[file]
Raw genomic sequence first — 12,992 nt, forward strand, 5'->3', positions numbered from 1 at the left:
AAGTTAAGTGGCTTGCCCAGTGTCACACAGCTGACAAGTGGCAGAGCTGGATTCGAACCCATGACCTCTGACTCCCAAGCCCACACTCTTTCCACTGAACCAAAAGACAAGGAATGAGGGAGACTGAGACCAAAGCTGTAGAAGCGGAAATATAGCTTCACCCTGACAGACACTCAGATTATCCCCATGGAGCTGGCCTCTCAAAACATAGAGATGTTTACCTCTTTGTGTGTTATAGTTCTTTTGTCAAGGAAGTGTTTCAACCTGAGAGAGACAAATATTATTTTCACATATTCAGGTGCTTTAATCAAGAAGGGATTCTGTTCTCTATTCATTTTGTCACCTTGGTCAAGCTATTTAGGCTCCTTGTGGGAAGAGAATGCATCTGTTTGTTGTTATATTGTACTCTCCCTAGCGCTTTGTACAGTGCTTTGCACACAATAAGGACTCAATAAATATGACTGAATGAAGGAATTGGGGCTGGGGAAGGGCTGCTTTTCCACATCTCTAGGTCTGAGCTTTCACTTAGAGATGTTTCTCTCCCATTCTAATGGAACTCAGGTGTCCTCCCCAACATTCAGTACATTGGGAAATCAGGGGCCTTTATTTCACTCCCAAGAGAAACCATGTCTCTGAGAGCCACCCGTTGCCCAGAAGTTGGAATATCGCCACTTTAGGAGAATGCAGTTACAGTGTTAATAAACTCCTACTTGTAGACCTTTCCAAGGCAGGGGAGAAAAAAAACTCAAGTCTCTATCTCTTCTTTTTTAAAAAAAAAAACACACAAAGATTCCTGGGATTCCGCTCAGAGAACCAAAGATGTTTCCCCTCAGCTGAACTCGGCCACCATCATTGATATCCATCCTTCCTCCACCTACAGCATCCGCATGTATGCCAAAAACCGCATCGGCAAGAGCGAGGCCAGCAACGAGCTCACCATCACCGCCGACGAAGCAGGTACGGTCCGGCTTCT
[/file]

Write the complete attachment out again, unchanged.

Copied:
Raw genomic sequence first — 12,992 nt, forward strand, 5'->3', positions numbered from 1 at the left:
AAGTTAAGTGGCTTGCCCAGTGTCACACAGCTGACAAGTGGCAGAGCTGGATTCGAACCCATGACCTCTGACTCCCAAGCCCACACTCTTTCCACTGAACCAAAAGACAAGGAATGAGGGAGACTGAGACCAAAGCTGTAGAAGCGGAAATATAGCTTCACCCTGACAGACACTCAGATTATCCCCATGGAGCTGGCCTCTCAAAACATAGAGATGTTTACCTCTTTGTGTGTTATAGTTCTTTTGTCAAGGAAGTGTTTCAACCTGAGAGAGACAAATATTATTTTCACATATTCAGGTGCTTTAATCAAGAAGGGATTCTGTTCTCTATTCATTTTGTCACCTTGGTCAAGCTATTTAGGCTCCTTGTGGGAAGAGAATGCATCTGTTTGTTGTTATATTGTACTCTCCCTAGCGCTTTGTACAGTGCTTTGCACACAATAAGGACTCAATAAATATGACTGAATGAAGGAATTGGGGCTGGGGAAGGGCTGCTTTTCCACATCTCTAGGTCTGAGCTTTCACTTAGAGATGTTTCTCTCCCATTCTAATGGAACTCAGGTGTCCTCCCCAACATTCAGTACATTGGGAAATCAGGGGCCTTTATTTCACTCCCAAGAGAAACCATGTCTCTGAGAGCCACCCGTTGCCCAGAAGTTGGAATATCGCCACTTTAGGAGAATGCAGTTACAGTGTTAATAAACTCCTACTTGTAGACCTTTCCAAGGCAGGGGAGAAAAAAAACTCAAGTCTCTATCTCTTCTTTTTTAAAAAAAAAAACACACAAAGATTCCTGGGATTCCGCTCAGAGAACCAAAGATGTTTCCCCTCAGCTGAACTCGGCCACCATCATTGATATCCATCCTTCCTCCACCTACAGCATCCGCATGTATGCCAAAAACCGCATCGGCAAGAGCGAGGCCAGCAACGAGCTCACCATCACCGCCGACGAAGCAGGTACGGTCCGGCTTCT